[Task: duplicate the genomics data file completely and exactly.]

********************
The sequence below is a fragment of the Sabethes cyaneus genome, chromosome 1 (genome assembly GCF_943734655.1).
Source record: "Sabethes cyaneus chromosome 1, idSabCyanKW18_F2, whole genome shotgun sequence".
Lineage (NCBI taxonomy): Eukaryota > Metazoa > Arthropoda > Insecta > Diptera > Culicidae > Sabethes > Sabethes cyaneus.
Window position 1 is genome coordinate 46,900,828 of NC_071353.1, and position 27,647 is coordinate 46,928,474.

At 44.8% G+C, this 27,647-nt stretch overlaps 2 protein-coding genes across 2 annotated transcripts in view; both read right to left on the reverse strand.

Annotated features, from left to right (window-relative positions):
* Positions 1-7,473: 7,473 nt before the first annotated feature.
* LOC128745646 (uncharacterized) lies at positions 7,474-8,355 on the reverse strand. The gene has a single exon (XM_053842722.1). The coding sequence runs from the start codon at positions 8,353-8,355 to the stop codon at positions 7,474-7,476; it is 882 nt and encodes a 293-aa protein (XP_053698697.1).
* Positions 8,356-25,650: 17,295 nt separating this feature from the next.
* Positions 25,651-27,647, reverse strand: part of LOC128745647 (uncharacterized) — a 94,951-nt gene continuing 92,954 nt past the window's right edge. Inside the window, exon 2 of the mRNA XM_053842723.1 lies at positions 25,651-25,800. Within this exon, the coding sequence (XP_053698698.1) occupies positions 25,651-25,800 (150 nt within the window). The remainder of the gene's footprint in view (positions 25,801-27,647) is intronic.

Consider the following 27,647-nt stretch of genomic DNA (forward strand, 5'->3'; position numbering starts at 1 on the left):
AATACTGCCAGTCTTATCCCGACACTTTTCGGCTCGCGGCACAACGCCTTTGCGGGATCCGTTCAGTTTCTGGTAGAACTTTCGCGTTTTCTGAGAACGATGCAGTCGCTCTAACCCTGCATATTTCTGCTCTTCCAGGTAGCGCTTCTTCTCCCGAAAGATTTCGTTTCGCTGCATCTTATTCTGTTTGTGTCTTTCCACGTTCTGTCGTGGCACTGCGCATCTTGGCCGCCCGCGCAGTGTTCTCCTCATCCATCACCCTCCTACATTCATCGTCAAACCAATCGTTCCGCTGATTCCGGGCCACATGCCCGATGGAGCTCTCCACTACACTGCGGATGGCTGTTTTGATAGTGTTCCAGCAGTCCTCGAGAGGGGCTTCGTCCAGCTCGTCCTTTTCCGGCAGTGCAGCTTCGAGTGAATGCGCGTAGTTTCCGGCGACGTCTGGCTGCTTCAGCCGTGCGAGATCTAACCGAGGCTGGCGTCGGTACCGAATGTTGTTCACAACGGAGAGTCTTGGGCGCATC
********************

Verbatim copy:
The sequence below is a fragment of the Sabethes cyaneus genome, chromosome 1 (genome assembly GCF_943734655.1).
Source record: "Sabethes cyaneus chromosome 1, idSabCyanKW18_F2, whole genome shotgun sequence".
Lineage (NCBI taxonomy): Eukaryota > Metazoa > Arthropoda > Insecta > Diptera > Culicidae > Sabethes > Sabethes cyaneus.
Window position 1 is genome coordinate 46,900,828 of NC_071353.1, and position 27,647 is coordinate 46,928,474.

At 44.8% G+C, this 27,647-nt stretch overlaps 2 protein-coding genes across 2 annotated transcripts in view; both read right to left on the reverse strand.

Annotated features, from left to right (window-relative positions):
* Positions 1-7,473: 7,473 nt before the first annotated feature.
* LOC128745646 (uncharacterized) lies at positions 7,474-8,355 on the reverse strand. The gene has a single exon (XM_053842722.1). The coding sequence runs from the start codon at positions 8,353-8,355 to the stop codon at positions 7,474-7,476; it is 882 nt and encodes a 293-aa protein (XP_053698697.1).
* Positions 8,356-25,650: 17,295 nt separating this feature from the next.
* Positions 25,651-27,647, reverse strand: part of LOC128745647 (uncharacterized) — a 94,951-nt gene continuing 92,954 nt past the window's right edge. Inside the window, exon 2 of the mRNA XM_053842723.1 lies at positions 25,651-25,800. Within this exon, the coding sequence (XP_053698698.1) occupies positions 25,651-25,800 (150 nt within the window). The remainder of the gene's footprint in view (positions 25,801-27,647) is intronic.

Consider the following 27,647-nt stretch of genomic DNA (forward strand, 5'->3'; position numbering starts at 1 on the left):
AATACTGCCAGTCTTATCCCGACACTTTTCGGCTCGCGGCACAACGCCTTTGCGGGATCCGTTCAGTTTCTGGTAGAACTTTCGCGTTTTCTGAGAACGATGCAGTCGCTCTAACCCTGCATATTTCTGCTCTTCCAGGTAGCGCTTCTTCTCCCGAAAGATTTCGTTTCGCTGCATCTTATTCTGTTTGTGTCTTTCCACGTTCTGTCGTGGCACTGCGCATCTTGGCCGCCCGCGCAGTGTTCTCCTCATCCATCACCCTCCTACATTCATCGTCAAACCAATCGTTCCGCTGATTCCGGGCCACATGCCCGATGGAGCTCTCCACTACACTGCGGATGGCTGTTTTGATAGTGTTCCAGCAGTCCTCGAGAGGGGCTTCGTCCAGCTCGTCCTTTTCCGGCAGTGCAGCTTCGAGTGAATGCGCGTAGTTTCCGGCGACGTCTGGCTGCTTCAGCCGTGCGAGATCTAACCGAGGCTGGCGTCGGTACCGAATGTTGTTCACAACGGAGAGTCTTGGGCGCATC